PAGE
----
In Latin America, after two years of negative growth and four years of a slowdown, Latin America’s economy expanded in 2017 and experts predict the upward trend will hold in 2018. Of course, Brazil is facing a pivotal election this year and analysts are already warning of volatility. Unpopular incumbent Michel Temer faces an uphill battle to win a mandate, with scandal-scarred former President Lula da Silva making a case of his own. As a result, the country’s continued reform agenda is far from guaranteed.

Meanwhile, Mexico’s government denounced forecast price hikes by fuel retailers and tortilla makers. As inflation hovers near a 16-year high at just below 7 percent, officials insisted the forecast price spikes, which have triggered social media outrage and threats of protests, are not warranted. With presidential elections looming in July, the government is especially sensitive to the possibility that protests could further erode its support among voters.

In the Middle EastSaudi Arabia laid out the biggest spending plan in the Kingdom’s history in absolute terms when the government published its 2018 budget in late December. After two years of austerity measures and budget deficits following the oil price dive in 2014, the sizable amount of slated expenditures for this year could seem counterintuitive. Yet the amount of planned spending fits with the current turning point for the Saudi economy, which ranks as the world’s 20th largest in terms of gross domestic product, and meshes with plans laid out by Crown Prince Mohammed bin Salman for the country’s long-term economic future. But the budget also extends state support to Saudi citizens even though weaning its citizenry from their reliance on subsidies is a long-term reform goal. Moreover, to pay for its spending plan, the government is counting on untested new revenue sources, including newly instated taxes.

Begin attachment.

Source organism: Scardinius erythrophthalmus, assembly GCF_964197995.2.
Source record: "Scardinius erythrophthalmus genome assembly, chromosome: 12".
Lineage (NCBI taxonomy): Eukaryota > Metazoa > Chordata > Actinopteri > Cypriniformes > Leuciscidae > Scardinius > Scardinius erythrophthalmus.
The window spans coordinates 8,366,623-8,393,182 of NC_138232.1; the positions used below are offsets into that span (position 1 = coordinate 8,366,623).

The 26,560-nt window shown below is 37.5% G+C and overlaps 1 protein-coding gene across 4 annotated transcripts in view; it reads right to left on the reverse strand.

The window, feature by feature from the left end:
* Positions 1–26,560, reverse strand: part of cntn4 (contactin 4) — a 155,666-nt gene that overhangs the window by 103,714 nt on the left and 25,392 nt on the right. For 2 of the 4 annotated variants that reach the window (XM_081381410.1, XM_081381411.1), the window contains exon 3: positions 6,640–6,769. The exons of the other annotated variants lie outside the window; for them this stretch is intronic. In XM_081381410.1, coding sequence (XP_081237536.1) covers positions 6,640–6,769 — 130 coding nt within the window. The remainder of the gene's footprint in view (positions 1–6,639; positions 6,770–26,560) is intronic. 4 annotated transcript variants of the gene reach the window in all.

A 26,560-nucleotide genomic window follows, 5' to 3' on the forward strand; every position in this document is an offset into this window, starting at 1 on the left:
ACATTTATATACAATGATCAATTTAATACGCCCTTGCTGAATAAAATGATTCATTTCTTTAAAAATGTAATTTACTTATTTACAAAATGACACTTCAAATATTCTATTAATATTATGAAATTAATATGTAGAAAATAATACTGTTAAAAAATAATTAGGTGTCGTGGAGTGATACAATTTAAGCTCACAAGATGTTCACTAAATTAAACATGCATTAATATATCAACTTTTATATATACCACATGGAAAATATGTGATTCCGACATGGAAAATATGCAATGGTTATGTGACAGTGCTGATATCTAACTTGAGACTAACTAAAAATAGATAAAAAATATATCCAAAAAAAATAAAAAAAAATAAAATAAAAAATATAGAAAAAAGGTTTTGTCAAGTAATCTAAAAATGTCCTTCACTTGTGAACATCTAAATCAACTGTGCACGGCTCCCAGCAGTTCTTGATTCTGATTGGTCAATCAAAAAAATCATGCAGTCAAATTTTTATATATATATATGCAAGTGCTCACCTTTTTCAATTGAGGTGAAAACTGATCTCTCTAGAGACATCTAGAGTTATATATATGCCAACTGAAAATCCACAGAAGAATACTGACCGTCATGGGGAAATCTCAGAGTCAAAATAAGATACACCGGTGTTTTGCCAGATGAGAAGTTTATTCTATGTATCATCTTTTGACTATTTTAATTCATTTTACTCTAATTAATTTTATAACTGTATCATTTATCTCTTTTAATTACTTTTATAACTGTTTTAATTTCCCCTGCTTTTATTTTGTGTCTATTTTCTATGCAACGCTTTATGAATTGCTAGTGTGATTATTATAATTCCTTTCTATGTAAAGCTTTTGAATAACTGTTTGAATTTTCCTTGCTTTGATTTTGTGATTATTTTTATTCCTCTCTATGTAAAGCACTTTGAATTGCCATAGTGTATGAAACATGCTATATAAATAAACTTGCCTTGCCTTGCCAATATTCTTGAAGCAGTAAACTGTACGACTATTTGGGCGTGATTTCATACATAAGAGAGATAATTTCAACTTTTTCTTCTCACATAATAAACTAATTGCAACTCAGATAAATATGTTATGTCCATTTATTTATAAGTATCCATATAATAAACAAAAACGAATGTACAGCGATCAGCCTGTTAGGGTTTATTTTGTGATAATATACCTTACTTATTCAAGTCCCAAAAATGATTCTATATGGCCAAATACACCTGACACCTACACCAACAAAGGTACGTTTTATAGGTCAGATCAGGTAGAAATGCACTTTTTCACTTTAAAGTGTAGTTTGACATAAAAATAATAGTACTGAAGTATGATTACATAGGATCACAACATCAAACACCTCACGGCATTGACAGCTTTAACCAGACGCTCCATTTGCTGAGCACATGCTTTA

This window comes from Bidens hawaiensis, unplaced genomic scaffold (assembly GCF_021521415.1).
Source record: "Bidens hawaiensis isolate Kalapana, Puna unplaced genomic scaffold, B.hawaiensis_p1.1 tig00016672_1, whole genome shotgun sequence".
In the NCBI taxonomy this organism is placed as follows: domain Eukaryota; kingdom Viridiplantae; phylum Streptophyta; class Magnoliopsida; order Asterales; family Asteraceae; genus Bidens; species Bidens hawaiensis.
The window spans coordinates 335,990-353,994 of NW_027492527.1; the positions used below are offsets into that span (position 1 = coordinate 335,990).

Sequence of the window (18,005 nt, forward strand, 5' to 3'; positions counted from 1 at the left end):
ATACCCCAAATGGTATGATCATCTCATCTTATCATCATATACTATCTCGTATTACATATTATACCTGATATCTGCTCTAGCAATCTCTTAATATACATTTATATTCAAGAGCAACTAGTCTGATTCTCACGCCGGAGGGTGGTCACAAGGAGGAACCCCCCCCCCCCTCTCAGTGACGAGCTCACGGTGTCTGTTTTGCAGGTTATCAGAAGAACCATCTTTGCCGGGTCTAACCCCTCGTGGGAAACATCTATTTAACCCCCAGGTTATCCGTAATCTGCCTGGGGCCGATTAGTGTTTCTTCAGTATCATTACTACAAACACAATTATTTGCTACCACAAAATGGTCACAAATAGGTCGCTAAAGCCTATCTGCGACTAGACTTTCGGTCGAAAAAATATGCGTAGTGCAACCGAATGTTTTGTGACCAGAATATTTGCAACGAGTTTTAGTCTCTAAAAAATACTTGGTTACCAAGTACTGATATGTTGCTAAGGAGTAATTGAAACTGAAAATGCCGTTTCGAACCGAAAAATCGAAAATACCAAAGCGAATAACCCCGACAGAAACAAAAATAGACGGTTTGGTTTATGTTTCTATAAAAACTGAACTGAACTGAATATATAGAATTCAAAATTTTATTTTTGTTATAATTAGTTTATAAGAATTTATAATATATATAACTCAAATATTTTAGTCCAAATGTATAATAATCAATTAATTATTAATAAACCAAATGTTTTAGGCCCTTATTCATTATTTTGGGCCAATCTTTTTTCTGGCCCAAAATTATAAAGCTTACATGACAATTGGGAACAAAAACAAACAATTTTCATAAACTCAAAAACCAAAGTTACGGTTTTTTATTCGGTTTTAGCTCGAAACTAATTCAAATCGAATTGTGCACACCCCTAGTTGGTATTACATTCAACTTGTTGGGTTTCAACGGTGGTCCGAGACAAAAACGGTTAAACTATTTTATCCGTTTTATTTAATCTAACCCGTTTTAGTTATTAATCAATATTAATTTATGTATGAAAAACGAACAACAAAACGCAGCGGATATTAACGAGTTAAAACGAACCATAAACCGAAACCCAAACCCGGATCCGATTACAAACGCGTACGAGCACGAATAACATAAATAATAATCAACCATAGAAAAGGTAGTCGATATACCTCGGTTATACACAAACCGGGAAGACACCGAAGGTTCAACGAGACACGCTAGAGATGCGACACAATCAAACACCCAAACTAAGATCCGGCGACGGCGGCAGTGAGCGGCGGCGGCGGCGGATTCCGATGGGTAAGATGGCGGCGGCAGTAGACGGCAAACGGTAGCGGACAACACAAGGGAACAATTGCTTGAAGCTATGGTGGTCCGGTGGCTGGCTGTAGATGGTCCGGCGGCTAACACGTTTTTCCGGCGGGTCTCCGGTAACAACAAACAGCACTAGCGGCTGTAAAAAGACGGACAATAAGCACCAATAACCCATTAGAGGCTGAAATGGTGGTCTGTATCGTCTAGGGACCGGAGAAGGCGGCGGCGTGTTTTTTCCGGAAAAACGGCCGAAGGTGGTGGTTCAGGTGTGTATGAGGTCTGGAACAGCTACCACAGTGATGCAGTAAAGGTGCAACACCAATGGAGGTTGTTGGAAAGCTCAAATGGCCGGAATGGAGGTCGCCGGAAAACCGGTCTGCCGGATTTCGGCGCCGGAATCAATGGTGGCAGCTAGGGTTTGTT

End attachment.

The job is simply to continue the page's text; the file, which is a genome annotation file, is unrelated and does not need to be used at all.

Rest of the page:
Change is now coming thick and fast to the kingdom, and several major reforms announced since bin Salman unveiled his Vision 2030 in 2016 will take effect this year. Life in Saudi Arabia will look very different by the end of 2018.

In Africa, in his first speech as leader of the ruling (South) African National Congress, taking over from President Jacob Zuma, Cyril Ramaphosa promised a radical overhaul of the South African economy and a battle against graft. He faces a daunting task: rebuilding an economy battered by years of misrule, corruption and the appointment of incompetent officials. Here are 8 ways he plans to fix South Africa’s economy.

In Russia, the state of the economy is currently one of the overlooked news stories from Russia this year. Despite economic troubles, Russian President Vladimir Putin continues to lead the race for the country’s upcoming elections and recently indicating that he will seek to modernize the Russian economy if he’s re-elected to another term next March.

Finally, Byron Wien, vice chairman at Blackstone and a 50-year veteran of Wall Street, sees market correction, bitcoin crackdown and no proof of Trump-Russia collusion in 2018 in his annual list of market surprises.

No doubt we have another fascinating year to look forward to for our investment regions.

Wishing you a successful and prosperous 2018 from all of us at Milltrust International. 

Click here to read.

Click here to subscribe.